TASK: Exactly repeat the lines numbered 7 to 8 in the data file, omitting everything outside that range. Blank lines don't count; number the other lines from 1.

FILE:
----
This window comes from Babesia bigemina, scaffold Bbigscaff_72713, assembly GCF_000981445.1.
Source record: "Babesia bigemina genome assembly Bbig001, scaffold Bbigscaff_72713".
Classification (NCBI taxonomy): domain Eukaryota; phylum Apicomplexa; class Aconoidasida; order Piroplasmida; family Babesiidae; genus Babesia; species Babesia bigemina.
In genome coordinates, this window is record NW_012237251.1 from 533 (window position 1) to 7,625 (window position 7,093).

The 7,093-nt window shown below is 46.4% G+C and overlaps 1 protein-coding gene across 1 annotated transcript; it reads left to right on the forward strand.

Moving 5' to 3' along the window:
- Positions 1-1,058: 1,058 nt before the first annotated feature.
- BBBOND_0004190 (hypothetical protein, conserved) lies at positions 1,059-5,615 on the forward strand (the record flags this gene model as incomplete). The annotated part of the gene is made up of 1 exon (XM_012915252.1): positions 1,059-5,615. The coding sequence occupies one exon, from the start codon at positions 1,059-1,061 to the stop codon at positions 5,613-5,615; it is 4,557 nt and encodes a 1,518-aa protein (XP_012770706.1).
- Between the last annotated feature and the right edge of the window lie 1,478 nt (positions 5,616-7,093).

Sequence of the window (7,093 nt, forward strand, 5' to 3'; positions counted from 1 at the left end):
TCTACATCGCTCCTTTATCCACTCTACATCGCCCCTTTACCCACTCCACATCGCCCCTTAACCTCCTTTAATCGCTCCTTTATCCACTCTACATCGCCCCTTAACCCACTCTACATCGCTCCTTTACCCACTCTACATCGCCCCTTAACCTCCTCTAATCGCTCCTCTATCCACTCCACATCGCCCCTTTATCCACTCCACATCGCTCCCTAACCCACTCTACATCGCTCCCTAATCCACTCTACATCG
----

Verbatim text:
- Positions 1-1,058: 1,058 nt before the first annotated feature.
- BBBOND_0004190 (hypothetical protein, conserved) lies at positions 1,059-5,615 on the forward strand (the record flags this gene model as incomplete). The annotated part of the gene is made up of 1 exon (XM_012915252.1): positions 1,059-5,615. The coding sequence occupies one exon, from the start codon at positions 1,059-1,061 to the stop codon at positions 5,613-5,615; it is 4,557 nt and encodes a 1,518-aa protein (XP_012770706.1).